Athletics

A's fall flat before rare packed house, drop their sixth in a row

A's fall flat before rare packed house, drop their sixth in a row

OAKLAND —A’s manager Bob Melvin likes to say how his team feeds off the energy of a big crowd, but that’s a reciprocal arrangement.

The A’s have to provide some motivation for fans to get fired up in the first place.

That wasn’t happening Monday night at the Coliseum, where the A’s stumbled to a 7-2 loss to the Chicago White Sox that featured malfunctions at the plate, on the mound and in the field. Oakland has dropped six in a row and has lost its last eight at the Coliseum.

The A’s were 22-13 at home after completing a four-game sweep of the New York Yankees on June 18. They haven’t won in front of the home fans since, the main reason they sit 13 games under .500 at 35-48.

A crowd of 40,019 showed up — the largest regular-season baseball crowd at the Coliseum since 2005 — for the pre-Fourth of July fireworks display afterward.

“That’s what was really disappointing,” Melvin said. “We really didn’t do anything well. If you swing the bat it kind of hides some of the other issues you might have, and we didn’t swing the bats. It’s disappointing because when they come out like that and you do some good things, our fans really are part of what gets us going.”

The A’s did get Jharel Cotton back on the mound. The rookie was pushed back in the rotation two days because of a blister and gave up four runs over five innings. How different his night, and the A’s as a whole, might have been had he been able to finish off a third inning at-bat with two runners aboard and Todd Frazier at the plate with two outs.

Cotton got ahead 0-2, then missed off the plate twice to make it 2-2. He caught too much plate with a cutter, and Frazier banged a two-run double to right field. Matt Davidson doubled to score another and the A’s trailed for good, 4-2.

Chalk it up as another learning experience for Cotton, who shows flashes of his great potential at times and other times very much resembles the inexperienced rookie that he is. He fell to 5-8 with a 5.17 ERA.

Cotton took heart that the blister wasn’t an issue at all. The results he wasn’t as pleased with.

“It’s irritation because it’s two outs and two strikes,” he said. “You just want to get that putaway pitch, and I just wasn’t putting those guys away. They got the big hits with two strikes. It’s something I’ll work on to get better at for sure.”

The A’s welcomed highly touted rookie third baseman Matt Chapman back from the disabled list, and he hit second in the order as Melvin tried to stack right-handers up top in the lineup against Sox lefty Carlos Rodon. He couldn’t help the A’s shake out of their recent offensive doldrums.

They’ve scored just 10 runs over the past five games. They struck out 13 times, the eighth time in their past 11 games that they’ve cracked double figures in that category. That left Melvin speaking frankly about the team’s offensive woes.

“We’re not all that good about just trying to put the ball in play with two strikes, and maybe the other team will make a mistake,” he said. “When you strike out, no one’s gonna make a mistake.”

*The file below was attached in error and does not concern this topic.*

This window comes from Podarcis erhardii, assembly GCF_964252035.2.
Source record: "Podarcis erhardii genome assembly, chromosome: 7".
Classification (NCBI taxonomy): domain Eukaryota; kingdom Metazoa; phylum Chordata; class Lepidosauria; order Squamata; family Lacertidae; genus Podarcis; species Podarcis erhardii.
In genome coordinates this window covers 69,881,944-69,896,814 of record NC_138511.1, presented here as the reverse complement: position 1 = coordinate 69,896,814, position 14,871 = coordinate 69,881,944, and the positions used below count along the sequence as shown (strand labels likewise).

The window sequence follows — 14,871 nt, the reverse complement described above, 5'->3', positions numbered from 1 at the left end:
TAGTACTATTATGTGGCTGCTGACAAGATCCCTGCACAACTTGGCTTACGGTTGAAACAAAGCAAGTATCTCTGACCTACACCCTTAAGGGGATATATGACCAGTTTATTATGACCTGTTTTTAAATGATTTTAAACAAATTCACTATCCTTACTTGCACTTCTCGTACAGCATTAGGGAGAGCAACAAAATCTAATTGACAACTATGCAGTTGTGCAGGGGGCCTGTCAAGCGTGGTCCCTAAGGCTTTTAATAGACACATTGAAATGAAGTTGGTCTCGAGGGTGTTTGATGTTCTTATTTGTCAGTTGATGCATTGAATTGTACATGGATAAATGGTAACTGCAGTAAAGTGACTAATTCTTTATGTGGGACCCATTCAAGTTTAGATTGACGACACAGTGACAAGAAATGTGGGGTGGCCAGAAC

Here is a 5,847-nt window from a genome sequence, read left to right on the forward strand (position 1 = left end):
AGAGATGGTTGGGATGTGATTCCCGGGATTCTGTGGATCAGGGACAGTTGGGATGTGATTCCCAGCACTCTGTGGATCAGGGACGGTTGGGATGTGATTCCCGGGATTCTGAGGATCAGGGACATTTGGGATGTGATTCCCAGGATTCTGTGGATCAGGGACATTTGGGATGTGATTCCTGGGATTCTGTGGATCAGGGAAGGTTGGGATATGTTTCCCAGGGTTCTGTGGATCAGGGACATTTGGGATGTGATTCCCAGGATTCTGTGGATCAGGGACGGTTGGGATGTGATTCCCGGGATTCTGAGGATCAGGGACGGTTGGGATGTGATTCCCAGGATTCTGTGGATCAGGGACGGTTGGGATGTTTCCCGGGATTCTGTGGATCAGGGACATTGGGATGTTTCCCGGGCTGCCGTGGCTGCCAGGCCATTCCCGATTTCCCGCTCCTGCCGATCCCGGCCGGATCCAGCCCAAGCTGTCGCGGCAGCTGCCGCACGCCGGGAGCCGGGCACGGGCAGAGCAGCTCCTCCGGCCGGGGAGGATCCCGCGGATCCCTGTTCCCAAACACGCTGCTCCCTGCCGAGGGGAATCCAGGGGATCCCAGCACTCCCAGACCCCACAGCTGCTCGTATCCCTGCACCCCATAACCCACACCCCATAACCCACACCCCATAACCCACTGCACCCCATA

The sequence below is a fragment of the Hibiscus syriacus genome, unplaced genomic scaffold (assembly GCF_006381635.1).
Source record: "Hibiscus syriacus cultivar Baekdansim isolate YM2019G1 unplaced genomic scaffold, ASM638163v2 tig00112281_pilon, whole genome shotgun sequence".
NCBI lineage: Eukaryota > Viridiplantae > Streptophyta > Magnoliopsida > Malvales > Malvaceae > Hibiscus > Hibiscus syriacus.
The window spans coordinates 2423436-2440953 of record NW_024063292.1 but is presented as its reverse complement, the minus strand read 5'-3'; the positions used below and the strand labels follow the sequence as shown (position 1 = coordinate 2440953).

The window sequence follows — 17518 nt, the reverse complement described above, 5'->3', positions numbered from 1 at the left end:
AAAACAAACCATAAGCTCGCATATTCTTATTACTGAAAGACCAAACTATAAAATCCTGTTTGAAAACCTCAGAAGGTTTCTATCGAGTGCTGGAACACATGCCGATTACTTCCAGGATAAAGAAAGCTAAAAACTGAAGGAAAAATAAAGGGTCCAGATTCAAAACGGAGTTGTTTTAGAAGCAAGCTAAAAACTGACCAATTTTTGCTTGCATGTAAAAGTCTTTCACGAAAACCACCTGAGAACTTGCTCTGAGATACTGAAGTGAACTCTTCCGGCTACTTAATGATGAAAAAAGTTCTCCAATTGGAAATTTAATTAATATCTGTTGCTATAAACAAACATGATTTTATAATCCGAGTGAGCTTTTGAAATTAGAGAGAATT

A's on verge of AL playoff spot thanks to three surprising rookies

A's on verge of AL playoff spot thanks to three surprising rookies

OAKLAND -- A grounds crew tractor prepared the Coliseum infield Saturday evening. Shadow slowly overtook the pitcher's mound, and made its way towards second base. The mesmerizing ritual of dragging the infield dirt smooth is an art form performed 81 times per year here

It’s no easy task prepping a big-league diamond, but it’s always done to perfection at the Coliseum, regardless of the quality of team taking the field. 

A clean infield might be the only thing that was truly expected this season from the A’s. The crowd is hit-and-miss, depending on the day of the week. The stadium is well known for its faulty plumbing. And the team?

The prevailing thought coming into the season was that maybe they were a year or two away from competing, and that was before the Tommy John Fairy came to visit the pitching staff.

Call it kismet. Call it an anomaly. Call it whatever you want, but the Oakland Athletics are the best story of the 2018 MLB season. They're an unbelievable 60-25 record since June 16.

There is a randomness to this campaign in Oakland. They knew they had young players ready to blossom at the corner infield spots. The production from veterans Jed Lowrie and Khris Davis was also something manager Bob Melvin could pencil in. The bullpen coming out of spring training was also a strength, but there were plenty of other question marks.

With seven games remaining in the season, the A’s are a game away from clinching an improbable American League playoff berth and they couldn’t have done it without some surprise contributors. 

“It’s a combination of young talent with veteran players that are producing at a high level,” Lowrie told NBC Sports California. “You can’t fake talent over the course of 162 games.”

Davis is in the conversation for AL MVP, while Lowrie has set new highs in home runs and RBI in his 11th season in the bigs.

Blake Treinen is 9-2 with 37 saves and a 0.81 ERA. He’s one of the most dominant closers in the game, and will receive votes for the Cy Young.

Matt Chapman has walked away with the Gold Glove at third base and Matt Olson has 27 home runs at first. 

So many more have played well, but the A's would not be where they are without some surprises.

Lou Trivino made the club out of camp and -- outside of some recent hiccups -- he’s been about as important as any other player on the roster. Since getting a call-up in early August, Ramón Laureano is turning heads with both his play in center and his approach at the plate. And then there’s a 28-year-old rookie, Nick Martini, batting leadoff and playing left field after toiling in the minors for eight seasons.